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Apple co-founder Steve Jobs dies at 56

Apple loses visionary leader and creative genius

Apple co-founder Steve Jobs dies at 56
Jobs, whose technology products delighted a generation, dies aged 56.

Steve Jobs, the iconic leader who single-handedly turned Apple from an also-ran PC maker into a company with products that captured the imagination of millions around the globe and blurred the boundary between consumer electronics and business IT, has died at the age of 56.

Apple announced the death of Jobs in a statement released yesterday which read: "Apple has lost a visionary and creative genius, and the world has lost an amazing human being. Those of us who have been fortunate enough to know and work with Steve have lost a dear friend and an inspiring mentor. Steve leaves behind a company that only he could have built, and his spirit will forever be the foundation of Apple."

Jobs, who had been suffering from poor health caused by pancreatic cancer for some time, leaves behind a legacy of turning simple electronic devices into industry-changing, fashion-driving products which completely blurred the line between consumer products and business tools.

These include the Apple iPad, which ignited a tablet PC business that had floundered for years; the iPhone, which turned mobile phones into smart devices and fashion statements; and the iPod Touch, which brought the Internet into the pocket of users ranging from students to CEOs.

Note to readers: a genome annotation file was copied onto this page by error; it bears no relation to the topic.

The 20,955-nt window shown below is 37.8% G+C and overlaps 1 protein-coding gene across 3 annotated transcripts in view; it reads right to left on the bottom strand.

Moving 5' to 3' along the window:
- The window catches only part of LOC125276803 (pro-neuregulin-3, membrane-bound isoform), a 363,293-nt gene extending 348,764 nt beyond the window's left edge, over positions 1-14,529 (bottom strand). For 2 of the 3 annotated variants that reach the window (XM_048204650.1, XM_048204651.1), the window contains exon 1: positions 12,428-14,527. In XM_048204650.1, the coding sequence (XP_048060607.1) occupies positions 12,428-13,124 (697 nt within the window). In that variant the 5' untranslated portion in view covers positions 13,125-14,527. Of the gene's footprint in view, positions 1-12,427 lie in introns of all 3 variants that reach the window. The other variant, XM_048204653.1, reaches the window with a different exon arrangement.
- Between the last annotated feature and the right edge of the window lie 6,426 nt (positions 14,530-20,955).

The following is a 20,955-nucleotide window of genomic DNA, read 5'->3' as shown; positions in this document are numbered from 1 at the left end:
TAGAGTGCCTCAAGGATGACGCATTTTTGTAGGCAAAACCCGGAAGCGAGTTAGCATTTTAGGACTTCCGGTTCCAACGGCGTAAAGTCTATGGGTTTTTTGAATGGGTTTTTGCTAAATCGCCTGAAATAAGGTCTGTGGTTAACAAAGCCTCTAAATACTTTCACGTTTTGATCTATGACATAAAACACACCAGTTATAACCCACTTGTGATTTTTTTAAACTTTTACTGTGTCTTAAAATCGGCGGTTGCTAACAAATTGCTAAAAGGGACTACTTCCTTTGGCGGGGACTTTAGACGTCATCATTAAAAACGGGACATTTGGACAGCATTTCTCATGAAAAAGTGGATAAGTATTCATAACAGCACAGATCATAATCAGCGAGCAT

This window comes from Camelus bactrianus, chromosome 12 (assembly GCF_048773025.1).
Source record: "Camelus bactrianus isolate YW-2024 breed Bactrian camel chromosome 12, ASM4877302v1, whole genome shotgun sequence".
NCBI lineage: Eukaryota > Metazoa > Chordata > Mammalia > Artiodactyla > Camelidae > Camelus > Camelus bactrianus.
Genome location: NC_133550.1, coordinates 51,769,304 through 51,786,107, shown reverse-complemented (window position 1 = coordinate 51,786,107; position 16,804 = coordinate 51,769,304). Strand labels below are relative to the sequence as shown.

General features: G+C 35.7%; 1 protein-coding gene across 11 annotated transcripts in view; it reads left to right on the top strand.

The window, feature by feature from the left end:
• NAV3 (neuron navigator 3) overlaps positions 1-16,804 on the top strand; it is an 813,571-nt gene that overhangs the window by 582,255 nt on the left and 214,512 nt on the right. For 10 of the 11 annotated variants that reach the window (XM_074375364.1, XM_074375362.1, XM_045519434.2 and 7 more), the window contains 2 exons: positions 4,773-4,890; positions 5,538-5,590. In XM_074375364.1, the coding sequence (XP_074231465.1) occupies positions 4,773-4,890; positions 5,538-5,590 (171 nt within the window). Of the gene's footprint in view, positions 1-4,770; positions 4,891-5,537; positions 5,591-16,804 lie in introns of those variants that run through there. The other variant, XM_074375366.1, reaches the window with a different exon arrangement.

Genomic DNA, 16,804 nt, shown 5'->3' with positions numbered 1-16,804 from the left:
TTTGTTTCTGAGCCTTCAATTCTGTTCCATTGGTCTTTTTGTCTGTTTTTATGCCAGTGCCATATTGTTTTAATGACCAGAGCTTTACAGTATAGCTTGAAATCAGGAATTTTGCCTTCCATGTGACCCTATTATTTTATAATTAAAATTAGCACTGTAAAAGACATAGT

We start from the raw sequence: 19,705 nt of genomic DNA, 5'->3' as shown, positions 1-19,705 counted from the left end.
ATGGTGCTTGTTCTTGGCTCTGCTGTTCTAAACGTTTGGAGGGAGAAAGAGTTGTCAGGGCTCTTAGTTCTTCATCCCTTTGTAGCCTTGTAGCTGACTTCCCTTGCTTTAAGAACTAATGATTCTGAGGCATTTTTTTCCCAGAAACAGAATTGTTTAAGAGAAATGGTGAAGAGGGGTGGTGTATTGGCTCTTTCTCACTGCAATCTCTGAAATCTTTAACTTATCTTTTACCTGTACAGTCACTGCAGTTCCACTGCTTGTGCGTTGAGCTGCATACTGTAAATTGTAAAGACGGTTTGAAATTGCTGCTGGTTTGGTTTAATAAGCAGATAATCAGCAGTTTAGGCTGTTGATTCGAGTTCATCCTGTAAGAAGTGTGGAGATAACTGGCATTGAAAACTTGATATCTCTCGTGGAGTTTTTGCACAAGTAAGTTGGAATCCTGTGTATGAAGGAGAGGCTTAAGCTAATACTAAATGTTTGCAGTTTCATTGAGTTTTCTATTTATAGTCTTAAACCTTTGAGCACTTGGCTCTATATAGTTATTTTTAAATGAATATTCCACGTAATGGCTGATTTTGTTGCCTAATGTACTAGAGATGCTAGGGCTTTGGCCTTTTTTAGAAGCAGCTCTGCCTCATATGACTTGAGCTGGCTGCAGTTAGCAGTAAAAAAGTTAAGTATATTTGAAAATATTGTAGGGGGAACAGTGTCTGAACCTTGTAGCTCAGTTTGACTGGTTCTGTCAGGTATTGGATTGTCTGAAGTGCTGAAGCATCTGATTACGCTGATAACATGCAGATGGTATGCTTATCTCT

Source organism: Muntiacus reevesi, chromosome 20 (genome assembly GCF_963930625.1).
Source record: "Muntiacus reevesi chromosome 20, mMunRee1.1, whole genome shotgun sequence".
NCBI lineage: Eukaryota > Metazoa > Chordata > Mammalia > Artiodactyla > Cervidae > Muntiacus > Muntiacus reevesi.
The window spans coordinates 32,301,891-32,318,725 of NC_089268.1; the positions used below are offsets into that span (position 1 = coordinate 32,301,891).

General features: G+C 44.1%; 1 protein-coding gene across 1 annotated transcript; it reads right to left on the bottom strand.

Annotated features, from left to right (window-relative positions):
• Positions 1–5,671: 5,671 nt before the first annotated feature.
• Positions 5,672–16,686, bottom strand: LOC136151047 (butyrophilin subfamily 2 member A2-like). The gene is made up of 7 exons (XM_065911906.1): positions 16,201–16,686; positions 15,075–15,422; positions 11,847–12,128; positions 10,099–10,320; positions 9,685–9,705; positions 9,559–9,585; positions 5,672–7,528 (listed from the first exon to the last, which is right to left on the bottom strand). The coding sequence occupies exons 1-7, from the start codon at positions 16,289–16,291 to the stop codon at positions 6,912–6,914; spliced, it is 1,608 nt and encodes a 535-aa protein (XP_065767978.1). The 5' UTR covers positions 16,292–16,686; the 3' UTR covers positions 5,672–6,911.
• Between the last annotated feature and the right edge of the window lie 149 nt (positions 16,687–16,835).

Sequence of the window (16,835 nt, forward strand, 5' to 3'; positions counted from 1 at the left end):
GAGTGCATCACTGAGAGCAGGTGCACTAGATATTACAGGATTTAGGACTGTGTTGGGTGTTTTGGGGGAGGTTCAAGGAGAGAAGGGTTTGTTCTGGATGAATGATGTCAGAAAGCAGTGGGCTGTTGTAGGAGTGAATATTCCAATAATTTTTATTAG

Under Jobs' watch, Apple transformed the way business approached IT. The company's iPad, iPhone, and iPod Touch not only became runaway best-selling products in their categories, they sometimes created their own categories.

More importantly, as those products became wildly popular with consumers worldwide, users started to realise that they could use their mobile devices at work, driving businesses to scramble for ways to accommodate them.

This trend, the consumerisation of IT, is currently revolutionising business IT globally. Many businesses, from SMBs to enterprises, have given up trying to keep users from bringing in their own devices for accessing corporate data or handling e-mail, and instead are scrambling to expand their security, networking, client and storage infrastructures to accommodate them.

For Jobs, the road to Apple success has not always been easy. Apple, which was one of the first computers to develop a successful personal computer with its Apple-II in 1977, missed the opportunity which came from the PC boom of the 1980s and 1990s by focusing on its own proprietary architecture instead of jumping on the IBM-compatible PC bandwagon, and by the 1990s was a niche player with a miniscule share of the market.

Jobs in 1985 was pushed out of the company he co-founded, but returned in 1986 as an advisor. The following year, he was interim CEO, and by 1990 was the CEO.

The 1990s were a decade of struggle for Apple, which was saved financially by a $150 million investment in the company by rival Microsoft. But in 2001, Apple released its first iPod music player, and the company has grown wildly since.

That growth was fuelled by the 2007 release of the iPhone, a device which consigned the common cellphone to the ash heap of history by introducing the concept of a smart device which gave consumers the ability to get phone, music, video, Internet access, and games in a single device.

That success was duplicated with the 2010 release of the Apple iPad. The iPad was not the first tablet PC. However, it did what no other tablet PC did in over a generation of trying: It made consumers, then business people, want to actually purchase and use one by making it easy for developers to make and sell applications that appealed to users.

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